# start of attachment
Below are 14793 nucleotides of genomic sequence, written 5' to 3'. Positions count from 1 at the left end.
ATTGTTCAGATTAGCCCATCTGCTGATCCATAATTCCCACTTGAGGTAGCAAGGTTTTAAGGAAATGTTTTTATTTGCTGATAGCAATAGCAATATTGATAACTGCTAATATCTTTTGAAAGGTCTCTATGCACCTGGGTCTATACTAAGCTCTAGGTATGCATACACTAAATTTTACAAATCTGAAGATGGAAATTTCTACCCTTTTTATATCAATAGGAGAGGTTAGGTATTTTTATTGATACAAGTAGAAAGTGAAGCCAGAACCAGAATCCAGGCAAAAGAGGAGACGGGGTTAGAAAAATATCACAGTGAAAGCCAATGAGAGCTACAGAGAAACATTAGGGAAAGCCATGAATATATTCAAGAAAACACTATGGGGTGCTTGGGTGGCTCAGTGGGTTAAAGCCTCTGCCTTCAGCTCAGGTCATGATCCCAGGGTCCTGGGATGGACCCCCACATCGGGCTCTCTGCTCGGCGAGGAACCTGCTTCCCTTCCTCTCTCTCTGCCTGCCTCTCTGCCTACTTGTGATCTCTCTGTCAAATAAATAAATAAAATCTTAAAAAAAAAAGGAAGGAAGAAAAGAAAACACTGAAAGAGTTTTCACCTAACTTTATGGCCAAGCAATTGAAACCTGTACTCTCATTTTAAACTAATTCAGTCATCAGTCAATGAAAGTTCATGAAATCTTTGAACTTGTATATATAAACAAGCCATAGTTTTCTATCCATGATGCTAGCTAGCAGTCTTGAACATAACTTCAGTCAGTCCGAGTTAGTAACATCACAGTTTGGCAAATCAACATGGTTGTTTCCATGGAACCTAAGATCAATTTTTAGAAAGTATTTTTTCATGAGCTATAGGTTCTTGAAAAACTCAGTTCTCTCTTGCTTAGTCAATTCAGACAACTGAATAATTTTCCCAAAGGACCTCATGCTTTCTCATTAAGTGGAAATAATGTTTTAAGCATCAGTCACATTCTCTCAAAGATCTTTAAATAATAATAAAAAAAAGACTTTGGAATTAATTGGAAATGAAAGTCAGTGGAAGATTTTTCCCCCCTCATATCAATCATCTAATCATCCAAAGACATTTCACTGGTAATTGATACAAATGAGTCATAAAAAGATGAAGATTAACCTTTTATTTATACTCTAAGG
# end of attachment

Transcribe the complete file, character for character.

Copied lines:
Below are 14793 nucleotides of genomic sequence, written 5' to 3'. Positions count from 1 at the left end.
ATTGTTCAGATTAGCCCATCTGCTGATCCATAATTCCCACTTGAGGTAGCAAGGTTTTAAGGAAATGTTTTTATTTGCTGATAGCAATAGCAATATTGATAACTGCTAATATCTTTTGAAAGGTCTCTATGCACCTGGGTCTATACTAAGCTCTAGGTATGCATACACTAAATTTTACAAATCTGAAGATGGAAATTTCTACCCTTTTTATATCAATAGGAGAGGTTAGGTATTTTTATTGATACAAGTAGAAAGTGAAGCCAGAACCAGAATCCAGGCAAAAGAGGAGACGGGGTTAGAAAAATATCACAGTGAAAGCCAATGAGAGCTACAGAGAAACATTAGGGAAAGCCATGAATATATTCAAGAAAACACTATGGGGTGCTTGGGTGGCTCAGTGGGTTAAAGCCTCTGCCTTCAGCTCAGGTCATGATCCCAGGGTCCTGGGATGGACCCCCACATCGGGCTCTCTGCTCGGCGAGGAACCTGCTTCCCTTCCTCTCTCTCTGCCTGCCTCTCTGCCTACTTGTGATCTCTCTGTCAAATAAATAAATAAAATCTTAAAAAAAAAAGGAAGGAAGAAAAGAAAACACTGAAAGAGTTTTCACCTAACTTTATGGCCAAGCAATTGAAACCTGTACTCTCATTTTAAACTAATTCAGTCATCAGTCAATGAAAGTTCATGAAATCTTTGAACTTGTATATATAAACAAGCCATAGTTTTCTATCCATGATGCTAGCTAGCAGTCTTGAACATAACTTCAGTCAGTCCGAGTTAGTAACATCACAGTTTGGCAAATCAACATGGTTGTTTCCATGGAACCTAAGATCAATTTTTAGAAAGTATTTTTTCATGAGCTATAGGTTCTTGAAAAACTCAGTTCTCTCTTGCTTAGTCAATTCAGACAACTGAATAATTTTCCCAAAGGACCTCATGCTTTCTCATTAAGTGGAAATAATGTTTTAAGCATCAGTCACATTCTCTCAAAGATCTTTAAATAATAATAAAAAAAAGACTTTGGAATTAATTGGAAATGAAAGTCAGTGGAAGATTTTTCCCCCCTCATATCAATCATCTAATCATCCAAAGACATTTCACTGGTAATTGATACAAATGAGTCATAAAAAGATGAAGATTAACCTTTTATTTATACTCTAAGG